Should Restaurants Adopt Airline Strategies for Loyalty?

| March 17, 2014

As consumers’ pent-up demand for restaurant services remains elevated, restaurant operators continue to look for additional ways to nudge those consumers into stores. In addition to leveraging traditional loyalty and rewards strategies, National Restaurant Association research shows that more novel tactics also register interest among consumers.

“Restaurants are experimenting with a number of ideas to drive traffic and build loyalty, including building on established practices of other industries, like airlines and lodging,” said NRA’s Senior Vice President of Research Hudson Riehle. “Concepts like paying a fee for premium services are starting to catch the interest of restaurant patrons, indicating that we might see more operators explore add-on-type programs with tiered price structures for various levels of convenience and service.”

In fact, 38 percent of consumers say they would be likely to pay to participate in a loyalty program that included guaranteed reservations on busy days, discounts on certain menu items, and skip-the-line privileges to get a table. At 51 percent, millennials are much more likely to say they would be willing to pay to join a program with such features.

Consumers also show some willingness to pay extra for individual premium features when dining out. More than one-third (36 percent) say they would be likely to pay extra to have a personal server on special occasions. Fourteen percent also say they’d be willing to pay a one-time fee to get a better table. People living in the West and the South are more likely to be attracted to these options, according to NRA research.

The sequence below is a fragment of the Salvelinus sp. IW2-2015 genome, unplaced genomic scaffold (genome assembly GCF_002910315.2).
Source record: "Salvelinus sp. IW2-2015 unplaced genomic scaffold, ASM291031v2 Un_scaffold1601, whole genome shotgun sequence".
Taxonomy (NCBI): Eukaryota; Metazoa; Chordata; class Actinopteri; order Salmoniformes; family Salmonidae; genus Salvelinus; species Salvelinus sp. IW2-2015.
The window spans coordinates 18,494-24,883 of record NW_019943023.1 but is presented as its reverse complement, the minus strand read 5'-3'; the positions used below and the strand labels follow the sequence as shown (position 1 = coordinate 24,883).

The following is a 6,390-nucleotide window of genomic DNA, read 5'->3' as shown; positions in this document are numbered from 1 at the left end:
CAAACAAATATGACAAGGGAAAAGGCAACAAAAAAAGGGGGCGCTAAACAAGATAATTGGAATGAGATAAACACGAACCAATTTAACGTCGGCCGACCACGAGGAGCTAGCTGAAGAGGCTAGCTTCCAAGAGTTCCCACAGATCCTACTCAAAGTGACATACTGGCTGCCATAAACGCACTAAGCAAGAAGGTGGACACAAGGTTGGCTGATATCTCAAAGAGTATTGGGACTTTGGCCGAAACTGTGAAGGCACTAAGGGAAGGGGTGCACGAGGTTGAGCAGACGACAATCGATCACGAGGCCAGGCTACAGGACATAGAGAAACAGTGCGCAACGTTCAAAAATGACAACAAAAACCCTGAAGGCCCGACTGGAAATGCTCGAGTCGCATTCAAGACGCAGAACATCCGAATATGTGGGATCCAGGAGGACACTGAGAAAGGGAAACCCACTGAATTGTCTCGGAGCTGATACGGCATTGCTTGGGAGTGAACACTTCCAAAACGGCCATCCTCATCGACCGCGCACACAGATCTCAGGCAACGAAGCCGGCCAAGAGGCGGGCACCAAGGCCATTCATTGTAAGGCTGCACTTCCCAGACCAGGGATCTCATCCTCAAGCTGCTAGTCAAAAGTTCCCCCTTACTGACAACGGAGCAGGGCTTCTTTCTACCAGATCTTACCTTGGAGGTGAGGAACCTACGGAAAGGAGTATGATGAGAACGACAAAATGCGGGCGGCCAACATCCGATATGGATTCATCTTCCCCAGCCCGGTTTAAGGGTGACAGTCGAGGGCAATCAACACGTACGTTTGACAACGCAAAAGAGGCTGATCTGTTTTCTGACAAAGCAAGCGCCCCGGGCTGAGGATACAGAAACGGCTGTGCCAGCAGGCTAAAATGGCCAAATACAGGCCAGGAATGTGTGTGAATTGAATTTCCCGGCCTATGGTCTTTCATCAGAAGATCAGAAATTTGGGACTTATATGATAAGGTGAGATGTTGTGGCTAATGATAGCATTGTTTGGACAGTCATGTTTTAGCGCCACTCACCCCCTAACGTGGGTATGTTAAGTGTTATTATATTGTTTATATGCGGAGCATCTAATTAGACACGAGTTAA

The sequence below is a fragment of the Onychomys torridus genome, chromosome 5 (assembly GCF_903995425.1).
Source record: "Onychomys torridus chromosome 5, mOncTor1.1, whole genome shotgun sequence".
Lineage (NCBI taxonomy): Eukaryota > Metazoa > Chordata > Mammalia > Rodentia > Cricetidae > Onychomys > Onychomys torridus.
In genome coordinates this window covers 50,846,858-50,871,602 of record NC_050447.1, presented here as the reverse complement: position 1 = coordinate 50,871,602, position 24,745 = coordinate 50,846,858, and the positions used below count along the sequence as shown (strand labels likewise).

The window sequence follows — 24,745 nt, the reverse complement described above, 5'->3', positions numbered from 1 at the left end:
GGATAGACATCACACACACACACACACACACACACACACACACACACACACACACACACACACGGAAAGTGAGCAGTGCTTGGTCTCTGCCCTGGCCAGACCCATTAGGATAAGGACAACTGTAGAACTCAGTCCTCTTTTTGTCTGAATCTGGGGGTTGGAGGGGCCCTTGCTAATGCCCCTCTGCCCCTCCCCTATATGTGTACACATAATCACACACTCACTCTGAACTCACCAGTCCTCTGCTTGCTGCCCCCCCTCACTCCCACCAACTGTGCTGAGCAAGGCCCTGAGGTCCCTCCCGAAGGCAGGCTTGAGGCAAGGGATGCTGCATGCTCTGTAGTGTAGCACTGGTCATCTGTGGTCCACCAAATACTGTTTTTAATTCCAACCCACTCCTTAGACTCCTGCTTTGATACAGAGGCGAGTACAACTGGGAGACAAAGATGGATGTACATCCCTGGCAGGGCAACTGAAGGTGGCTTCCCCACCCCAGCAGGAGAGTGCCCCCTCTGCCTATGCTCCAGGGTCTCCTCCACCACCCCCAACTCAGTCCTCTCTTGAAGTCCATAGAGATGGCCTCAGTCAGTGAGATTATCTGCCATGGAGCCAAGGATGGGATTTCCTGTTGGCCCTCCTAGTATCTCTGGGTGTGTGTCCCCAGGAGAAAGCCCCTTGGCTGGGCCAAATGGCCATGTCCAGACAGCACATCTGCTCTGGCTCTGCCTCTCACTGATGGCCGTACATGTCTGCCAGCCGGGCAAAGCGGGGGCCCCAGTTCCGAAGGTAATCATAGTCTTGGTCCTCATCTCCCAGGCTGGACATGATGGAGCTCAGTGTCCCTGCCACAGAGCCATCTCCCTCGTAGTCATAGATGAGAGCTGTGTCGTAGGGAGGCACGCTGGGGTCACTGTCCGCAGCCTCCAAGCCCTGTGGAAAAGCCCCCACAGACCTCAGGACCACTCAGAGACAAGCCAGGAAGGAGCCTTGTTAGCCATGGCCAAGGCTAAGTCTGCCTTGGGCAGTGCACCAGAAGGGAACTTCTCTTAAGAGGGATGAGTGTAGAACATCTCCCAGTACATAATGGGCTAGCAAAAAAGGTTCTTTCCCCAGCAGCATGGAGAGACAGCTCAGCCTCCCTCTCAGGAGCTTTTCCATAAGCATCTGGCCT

When it comes to receiving discounts, consumers are also somewhat willing to give up certain conveniences. Nearly three-quarters (73 percent) say they would be likely to pay for their restaurant meals using cash (instead of a credit or debit card) if they received a discount for doing so. In addition, 39 percent say they would be interested in quickservice-style features at sit-down restaurants – such as picking up their orders from a window and bussing their own tables – for a discount

However, Riehle says that it is important to remember that good service is still the No. 1 attribute consumers cite as a reason for choosing a tableservice restaurant – nearly nine out of 10 consumers say so – proving that the value of the restaurant experience goes beyond dollars and cents.

The NRA commissioned ORC International to survey 1,019 adults in December 2013, asking a variety of questions about consumers’ interaction with restaurants. Additional trends and statistics can be found in the NRA’s 2014 Restaurant Industry Forecast.

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